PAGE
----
Pythia Interview with Emily Ovenden

//Pythia Interview with Emily Ovenden

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Pythia recently had a record release gig at London’s Borderline for new album The Serpent’s Curse and you can check out the review of that here.

Prior to the gig Emily took time out to catch up with our scribe Nick.

Interview – Emily Ovenden of Pythia

by Nicholas Holmes


Bill Shankly, the legendary Liverpool FC manager, once claimed football is not a matter of life or death, it’s more important than that. Maybe the same applies to heavy metal. 


The release of “The Serpent’s Curse” is something of a triumph against the odds for Pythia. Released through their own label with no help from big record companies, they are determinedly flying the flag for British metal on their own terms – and refusing to be dismissed as just another  “femme metal” band – whatever that is. 


They also had to contend with the brother of drummer, Marc Dyos, passing away from pancreatitis and guitarist Tim Neale contracting the same life-threatening illness. After being in a coma, thankfully he pulled through. Added to all that, singer Emily Ovenden gave birth to her first child – so it has been a time of lows and highs.


In the build up to the launch event for their second album at London’s Borderline, Emily talks about band identity, boobs and Brian Blessed’s bad language!


How is new album different from the first one, “Beneath The Veiled Embrace”?


It’s quite a big progression for us as a band. With the debut, it was our first attempt at making an album. And although we are very proud of that album, I think “The Serpent’s Curse” has come on a lot since then. I think Pythia as a band has really established its identity, a little bit stronger on making this second album. 


What is that identity?


I think basically we are a very British metal band. I think we have separated ourselves a little bit from the female-fronted sort of metal scene that’s very strong in Europe. I think one thing that is very obvious to me as one of the writers of the album is that it’s a quintessential English album…a British album coming from a British band. And the album is certainly a lot heavier, a lot faster. I think it’s stronger in every way.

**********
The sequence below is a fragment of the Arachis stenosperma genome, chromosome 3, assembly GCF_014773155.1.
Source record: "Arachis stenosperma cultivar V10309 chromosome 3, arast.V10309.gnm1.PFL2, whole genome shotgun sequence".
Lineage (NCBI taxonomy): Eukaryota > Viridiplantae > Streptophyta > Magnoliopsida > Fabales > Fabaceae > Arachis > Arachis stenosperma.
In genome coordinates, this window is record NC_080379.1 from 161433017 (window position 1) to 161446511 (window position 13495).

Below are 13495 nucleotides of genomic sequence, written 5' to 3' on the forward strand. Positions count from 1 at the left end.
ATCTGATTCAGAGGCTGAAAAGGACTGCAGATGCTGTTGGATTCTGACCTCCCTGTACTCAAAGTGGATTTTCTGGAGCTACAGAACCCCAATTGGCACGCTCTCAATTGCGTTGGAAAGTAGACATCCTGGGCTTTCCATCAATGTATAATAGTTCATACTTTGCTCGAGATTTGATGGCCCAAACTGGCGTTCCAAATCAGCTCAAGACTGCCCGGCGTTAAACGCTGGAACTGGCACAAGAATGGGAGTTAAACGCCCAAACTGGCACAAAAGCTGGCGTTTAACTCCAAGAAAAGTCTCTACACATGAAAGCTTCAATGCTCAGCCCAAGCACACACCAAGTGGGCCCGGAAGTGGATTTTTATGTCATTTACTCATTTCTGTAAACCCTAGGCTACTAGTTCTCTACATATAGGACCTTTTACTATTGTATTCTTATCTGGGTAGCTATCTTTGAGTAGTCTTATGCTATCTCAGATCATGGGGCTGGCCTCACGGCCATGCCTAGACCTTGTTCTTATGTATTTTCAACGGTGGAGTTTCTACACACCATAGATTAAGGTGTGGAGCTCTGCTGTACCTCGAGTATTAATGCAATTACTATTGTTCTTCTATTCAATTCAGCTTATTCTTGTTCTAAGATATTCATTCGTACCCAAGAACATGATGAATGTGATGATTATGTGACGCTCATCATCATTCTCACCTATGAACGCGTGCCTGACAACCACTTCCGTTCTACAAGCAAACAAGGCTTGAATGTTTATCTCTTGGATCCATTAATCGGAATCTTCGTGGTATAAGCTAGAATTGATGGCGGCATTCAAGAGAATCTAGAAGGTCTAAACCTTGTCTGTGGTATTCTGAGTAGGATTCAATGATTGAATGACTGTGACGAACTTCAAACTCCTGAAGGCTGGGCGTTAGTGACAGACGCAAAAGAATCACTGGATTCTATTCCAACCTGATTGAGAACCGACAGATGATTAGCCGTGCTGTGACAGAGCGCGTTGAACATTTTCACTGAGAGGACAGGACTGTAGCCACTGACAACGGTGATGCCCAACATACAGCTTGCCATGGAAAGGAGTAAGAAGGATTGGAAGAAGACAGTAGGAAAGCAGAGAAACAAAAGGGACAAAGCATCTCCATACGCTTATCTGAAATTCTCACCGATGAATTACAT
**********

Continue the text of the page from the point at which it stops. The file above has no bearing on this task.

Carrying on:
Were you a teenage metalhead?


I was probably more Goth than metal, really. But for me there’s a difference between the words Goth and gothic. I’ve got some very strong gothic roots. From an early age I had a very big interest in gothic literature, particularly Victorian literature. And I grew up in a gothic house as well, it was a mock gothic house that my Dad designed and built in Cornwall. So I’ve got some pretty strong gothic elements to my upbringing. I think metal and classical music are very similar in lots of ways. There’s a certain virtuosity that’s required in both of them, and I think that they sort of go hand in hand. If Mozart was composing today, what sort of music would he be making? Perhaps he would actually be making heavy metal! (laughs)


How did you discover metal music?


As a teenager, and as a child, I really mainly listened to classical music and 1950s musicals. “My Fair Lady” and things like that. I really got into it at quite a late stage actually. I was 17 when I started listening to heavy metal. A friend of the family introduced me to Iron Maiden, and that’s how I got into listening to it. Saxon was another big band that I was really into. At the same time I was really into Kate Bush and P J Harvey as well. Very strong creative female singers who were really forging their own way as vocalists and as writers. So I’ve always had a very eclectic music taste. I wouldn’t say that I was totally into heavy metal and that’s all I listened to. I actually listen to all kinds of music. 


Why is metal important to you?